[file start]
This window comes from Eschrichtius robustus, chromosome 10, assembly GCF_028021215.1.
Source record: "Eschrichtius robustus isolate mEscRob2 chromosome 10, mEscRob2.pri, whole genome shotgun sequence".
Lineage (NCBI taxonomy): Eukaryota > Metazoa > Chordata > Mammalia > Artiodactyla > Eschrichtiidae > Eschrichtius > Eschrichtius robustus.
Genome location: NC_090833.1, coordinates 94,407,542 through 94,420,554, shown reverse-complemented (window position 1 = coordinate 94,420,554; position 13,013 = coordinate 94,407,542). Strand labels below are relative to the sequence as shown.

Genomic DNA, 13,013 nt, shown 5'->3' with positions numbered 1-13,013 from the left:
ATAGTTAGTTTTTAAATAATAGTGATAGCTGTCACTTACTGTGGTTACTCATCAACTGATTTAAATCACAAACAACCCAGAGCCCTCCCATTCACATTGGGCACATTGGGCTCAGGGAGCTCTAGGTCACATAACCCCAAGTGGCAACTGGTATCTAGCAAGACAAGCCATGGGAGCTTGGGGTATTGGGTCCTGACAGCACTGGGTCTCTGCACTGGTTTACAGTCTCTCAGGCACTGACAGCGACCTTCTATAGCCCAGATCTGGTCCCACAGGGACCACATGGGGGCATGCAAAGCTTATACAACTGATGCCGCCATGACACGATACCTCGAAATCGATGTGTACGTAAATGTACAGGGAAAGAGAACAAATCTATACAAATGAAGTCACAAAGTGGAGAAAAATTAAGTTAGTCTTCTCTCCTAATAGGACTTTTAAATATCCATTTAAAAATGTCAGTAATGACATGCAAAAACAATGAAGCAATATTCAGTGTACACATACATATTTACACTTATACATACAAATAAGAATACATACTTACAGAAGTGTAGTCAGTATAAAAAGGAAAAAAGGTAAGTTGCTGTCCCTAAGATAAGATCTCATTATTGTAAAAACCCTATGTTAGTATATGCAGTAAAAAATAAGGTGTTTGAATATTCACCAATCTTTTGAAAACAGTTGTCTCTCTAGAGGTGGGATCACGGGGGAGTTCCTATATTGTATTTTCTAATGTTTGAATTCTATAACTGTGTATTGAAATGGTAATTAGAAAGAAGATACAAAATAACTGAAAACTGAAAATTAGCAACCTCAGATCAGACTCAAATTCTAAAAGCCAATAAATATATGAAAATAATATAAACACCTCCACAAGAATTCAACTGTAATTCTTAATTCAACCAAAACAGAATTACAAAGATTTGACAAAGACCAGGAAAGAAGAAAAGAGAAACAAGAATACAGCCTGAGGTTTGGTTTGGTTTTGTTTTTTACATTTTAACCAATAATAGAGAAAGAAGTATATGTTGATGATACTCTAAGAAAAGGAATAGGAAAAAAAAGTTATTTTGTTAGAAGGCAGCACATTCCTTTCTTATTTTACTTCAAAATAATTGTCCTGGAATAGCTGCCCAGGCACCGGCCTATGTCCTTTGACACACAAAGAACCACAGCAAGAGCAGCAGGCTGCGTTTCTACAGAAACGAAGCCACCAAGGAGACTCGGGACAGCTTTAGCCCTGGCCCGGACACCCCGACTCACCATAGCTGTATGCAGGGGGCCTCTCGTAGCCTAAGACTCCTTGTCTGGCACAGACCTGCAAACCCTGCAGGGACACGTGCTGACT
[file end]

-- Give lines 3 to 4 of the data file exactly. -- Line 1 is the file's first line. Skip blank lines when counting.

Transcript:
Lineage (NCBI taxonomy): Eukaryota > Metazoa > Chordata > Mammalia > Artiodactyla > Eschrichtiidae > Eschrichtius > Eschrichtius robustus.
Genome location: NC_090833.1, coordinates 94,407,542 through 94,420,554, shown reverse-complemented (window position 1 = coordinate 94,420,554; position 13,013 = coordinate 94,407,542). Strand labels below are relative to the sequence as shown.